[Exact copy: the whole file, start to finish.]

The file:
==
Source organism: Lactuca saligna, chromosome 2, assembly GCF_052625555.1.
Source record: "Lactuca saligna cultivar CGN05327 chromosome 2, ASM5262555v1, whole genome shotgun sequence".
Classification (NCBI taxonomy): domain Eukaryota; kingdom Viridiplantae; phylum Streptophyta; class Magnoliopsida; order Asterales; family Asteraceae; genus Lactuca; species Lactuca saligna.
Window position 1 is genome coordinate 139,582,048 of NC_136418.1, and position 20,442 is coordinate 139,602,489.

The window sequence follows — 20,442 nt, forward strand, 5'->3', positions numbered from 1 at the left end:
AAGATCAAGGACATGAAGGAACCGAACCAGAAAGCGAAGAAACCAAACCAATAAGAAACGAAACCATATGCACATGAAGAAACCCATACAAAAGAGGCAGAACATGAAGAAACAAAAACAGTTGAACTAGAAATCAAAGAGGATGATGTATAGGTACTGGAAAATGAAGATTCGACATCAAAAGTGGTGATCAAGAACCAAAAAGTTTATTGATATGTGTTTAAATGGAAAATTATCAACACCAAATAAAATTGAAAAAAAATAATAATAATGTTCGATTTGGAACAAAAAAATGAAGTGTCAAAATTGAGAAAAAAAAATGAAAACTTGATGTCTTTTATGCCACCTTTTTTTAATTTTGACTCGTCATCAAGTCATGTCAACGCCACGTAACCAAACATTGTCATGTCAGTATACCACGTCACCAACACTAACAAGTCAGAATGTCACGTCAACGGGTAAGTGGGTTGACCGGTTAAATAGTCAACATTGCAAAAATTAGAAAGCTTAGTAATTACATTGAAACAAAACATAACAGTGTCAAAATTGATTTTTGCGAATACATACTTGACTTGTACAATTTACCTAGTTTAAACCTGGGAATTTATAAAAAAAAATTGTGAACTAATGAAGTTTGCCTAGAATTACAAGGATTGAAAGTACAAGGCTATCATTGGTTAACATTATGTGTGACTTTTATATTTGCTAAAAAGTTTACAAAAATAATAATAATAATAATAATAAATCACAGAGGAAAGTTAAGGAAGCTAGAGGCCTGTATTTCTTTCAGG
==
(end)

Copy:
Source organism: Lactuca saligna, chromosome 2, assembly GCF_052625555.1.
Source record: "Lactuca saligna cultivar CGN05327 chromosome 2, ASM5262555v1, whole genome shotgun sequence".
Classification (NCBI taxonomy): domain Eukaryota; kingdom Viridiplantae; phylum Streptophyta; class Magnoliopsida; order Asterales; family Asteraceae; genus Lactuca; species Lactuca saligna.
Window position 1 is genome coordinate 139,582,048 of NC_136418.1, and position 20,442 is coordinate 139,602,489.

The window sequence follows — 20,442 nt, forward strand, 5'->3', positions numbered from 1 at the left end:
AAGATCAAGGACATGAAGGAACCGAACCAGAAAGCGAAGAAACCAAACCAATAAGAAACGAAACCATATGCACATGAAGAAACCCATACAAAAGAGGCAGAACATGAAGAAACAAAAACAGTTGAACTAGAAATCAAAGAGGATGATGTATAGGTACTGGAAAATGAAGATTCGACATCAAAAGTGGTGATCAAGAACCAAAAAGTTTATTGATATGTGTTTAAATGGAAAATTATCAACACCAAATAAAATTGAAAAAAAATAATAATAATGTTCGATTTGGAACAAAAAAATGAAGTGTCAAAATTGAGAAAAAAAAATGAAAACTTGATGTCTTTTATGCCACCTTTTTTTAATTTTGACTCGTCATCAAGTCATGTCAACGCCACGTAACCAAACATTGTCATGTCAGTATACCACGTCACCAACACTAACAAGTCAGAATGTCACGTCAACGGGTAAGTGGGTTGACCGGTTAAATAGTCAACATTGCAAAAATTAGAAAGCTTAGTAATTACATTGAAACAAAACATAACAGTGTCAAAATTGATTTTTGCGAATACATACTTGACTTGTACAATTTACCTAGTTTAAACCTGGGAATTTATAAAAAAAAATTGTGAACTAATGAAGTTTGCCTAGAATTACAAGGATTGAAAGTACAAGGCTATCATTGGTTAACATTATGTGTGACTTTTATATTTGCTAAAAAGTTTACAAAAATAATAATAATAATAATAATAAATCACAGAGGAAAGTTAAGGAAGCTAGAGGCCTGTATTTCTTTCAGG